The American Civil War’s dramatic effect on American literature will be examined during a special program at 7:00 p.m. on Tuesday, April 10 at the Abraham Lincoln Presidential Museum (ALPM) part of the Abraham Lincoln Presidential Library & Museum, in the state capital, Springfield, Illinois. This Civil War Sesquicentennial presentation in the ALPM’s Union Theater is free and open to the public, but reservations must be made by calling (217) 558-8934. A book signing will follow.
Randall Fuller, author of Battlefields Rising: How The Civil War Transformed American Literature, will be the presenter. Fuller explores the war’s impact on writers including Walt Whitman (1819-1892), Ralph Waldo Emerson (1803-1882), Herman Melville (1819-1891), Nathaniel Hawthorne (1804-1864), Emily Dickinson (1830-1886), and Frederick Douglass (1818-1895).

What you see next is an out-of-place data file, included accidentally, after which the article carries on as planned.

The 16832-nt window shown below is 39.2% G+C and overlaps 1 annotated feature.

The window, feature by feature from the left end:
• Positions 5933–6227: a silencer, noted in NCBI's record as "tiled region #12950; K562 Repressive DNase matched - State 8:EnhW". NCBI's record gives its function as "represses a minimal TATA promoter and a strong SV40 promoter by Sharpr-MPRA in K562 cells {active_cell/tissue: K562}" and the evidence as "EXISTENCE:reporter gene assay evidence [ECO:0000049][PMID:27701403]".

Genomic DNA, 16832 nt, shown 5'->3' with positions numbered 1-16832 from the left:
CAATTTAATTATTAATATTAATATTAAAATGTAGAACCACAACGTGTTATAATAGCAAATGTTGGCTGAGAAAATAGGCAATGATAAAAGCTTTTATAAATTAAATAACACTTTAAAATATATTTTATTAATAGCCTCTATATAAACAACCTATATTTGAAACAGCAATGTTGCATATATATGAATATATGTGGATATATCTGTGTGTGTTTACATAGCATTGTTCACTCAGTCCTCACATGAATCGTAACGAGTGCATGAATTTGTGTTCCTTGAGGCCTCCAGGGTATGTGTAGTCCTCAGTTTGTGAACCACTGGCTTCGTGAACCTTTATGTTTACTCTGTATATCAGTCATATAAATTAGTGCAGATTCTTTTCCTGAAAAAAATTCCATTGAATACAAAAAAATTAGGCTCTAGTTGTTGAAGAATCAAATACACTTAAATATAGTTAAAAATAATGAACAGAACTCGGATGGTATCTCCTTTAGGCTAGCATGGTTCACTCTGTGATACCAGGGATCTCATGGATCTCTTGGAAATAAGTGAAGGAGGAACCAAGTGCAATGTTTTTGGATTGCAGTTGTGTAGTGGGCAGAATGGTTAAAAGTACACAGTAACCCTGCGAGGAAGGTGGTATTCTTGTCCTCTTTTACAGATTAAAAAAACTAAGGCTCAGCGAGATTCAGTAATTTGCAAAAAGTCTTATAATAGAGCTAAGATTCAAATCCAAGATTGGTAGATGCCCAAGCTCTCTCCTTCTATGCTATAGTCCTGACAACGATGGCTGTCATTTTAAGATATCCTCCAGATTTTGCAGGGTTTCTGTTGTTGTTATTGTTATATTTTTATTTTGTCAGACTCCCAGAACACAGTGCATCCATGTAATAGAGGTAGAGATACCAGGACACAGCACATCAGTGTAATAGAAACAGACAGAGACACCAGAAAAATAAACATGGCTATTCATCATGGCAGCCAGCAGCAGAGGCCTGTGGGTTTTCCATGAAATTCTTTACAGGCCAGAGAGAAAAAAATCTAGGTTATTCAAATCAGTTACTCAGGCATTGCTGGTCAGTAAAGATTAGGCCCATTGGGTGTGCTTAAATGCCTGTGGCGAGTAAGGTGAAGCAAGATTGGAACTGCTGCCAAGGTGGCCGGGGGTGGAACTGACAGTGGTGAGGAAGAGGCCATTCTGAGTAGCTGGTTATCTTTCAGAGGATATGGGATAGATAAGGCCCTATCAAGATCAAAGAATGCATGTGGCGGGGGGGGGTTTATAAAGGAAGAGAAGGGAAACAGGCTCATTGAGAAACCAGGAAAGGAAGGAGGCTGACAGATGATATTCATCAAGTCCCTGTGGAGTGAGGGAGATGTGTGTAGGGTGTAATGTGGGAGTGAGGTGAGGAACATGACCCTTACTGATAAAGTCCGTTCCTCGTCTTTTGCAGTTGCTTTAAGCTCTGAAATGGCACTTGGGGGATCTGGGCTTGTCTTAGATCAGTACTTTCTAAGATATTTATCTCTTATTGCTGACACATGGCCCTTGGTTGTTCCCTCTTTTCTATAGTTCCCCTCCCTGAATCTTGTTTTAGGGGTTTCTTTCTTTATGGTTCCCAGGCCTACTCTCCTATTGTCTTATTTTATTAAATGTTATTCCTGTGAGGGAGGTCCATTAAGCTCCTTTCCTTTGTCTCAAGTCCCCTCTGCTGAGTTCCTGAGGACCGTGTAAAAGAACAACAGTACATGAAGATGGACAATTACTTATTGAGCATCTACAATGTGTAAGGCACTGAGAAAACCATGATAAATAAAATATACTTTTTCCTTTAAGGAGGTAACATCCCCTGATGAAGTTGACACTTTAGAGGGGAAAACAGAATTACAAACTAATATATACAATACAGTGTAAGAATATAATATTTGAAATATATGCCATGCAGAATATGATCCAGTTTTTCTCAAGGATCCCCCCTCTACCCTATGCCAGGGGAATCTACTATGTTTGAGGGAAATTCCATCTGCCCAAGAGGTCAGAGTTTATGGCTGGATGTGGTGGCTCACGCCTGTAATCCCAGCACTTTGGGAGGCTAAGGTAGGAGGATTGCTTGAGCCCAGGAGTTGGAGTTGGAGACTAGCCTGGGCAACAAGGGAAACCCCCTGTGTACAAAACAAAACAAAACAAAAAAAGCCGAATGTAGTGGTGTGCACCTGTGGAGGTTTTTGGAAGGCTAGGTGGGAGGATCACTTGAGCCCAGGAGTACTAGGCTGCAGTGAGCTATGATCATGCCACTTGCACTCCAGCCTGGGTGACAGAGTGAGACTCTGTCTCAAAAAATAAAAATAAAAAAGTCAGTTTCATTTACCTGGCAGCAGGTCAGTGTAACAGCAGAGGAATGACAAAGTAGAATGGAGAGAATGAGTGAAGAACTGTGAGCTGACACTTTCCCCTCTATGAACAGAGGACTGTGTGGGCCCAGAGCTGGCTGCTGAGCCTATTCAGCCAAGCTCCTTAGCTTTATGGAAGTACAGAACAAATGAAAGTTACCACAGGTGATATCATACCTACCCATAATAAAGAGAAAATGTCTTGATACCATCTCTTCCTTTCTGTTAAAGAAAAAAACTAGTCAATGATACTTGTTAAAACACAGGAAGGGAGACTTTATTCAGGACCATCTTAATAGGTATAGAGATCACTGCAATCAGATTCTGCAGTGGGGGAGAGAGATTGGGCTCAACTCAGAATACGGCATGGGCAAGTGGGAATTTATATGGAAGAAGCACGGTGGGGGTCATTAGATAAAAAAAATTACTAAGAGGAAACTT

According to the Abraham Lincoln Presidential Library & Museum, “Whitman was deeply affected by his years spent ministering to wounded soldiers, and his later works reflected it. Dickinson suffused the anguish of war in poems she wrote from afar. Meanwhile, Hawthorne temporarily ceased writing as he was overwhelmed by reading military reports and talking with soldiers. The Civil War forever changed America’s early idealism, and consequently its literature, into something far different than it had been before the war.”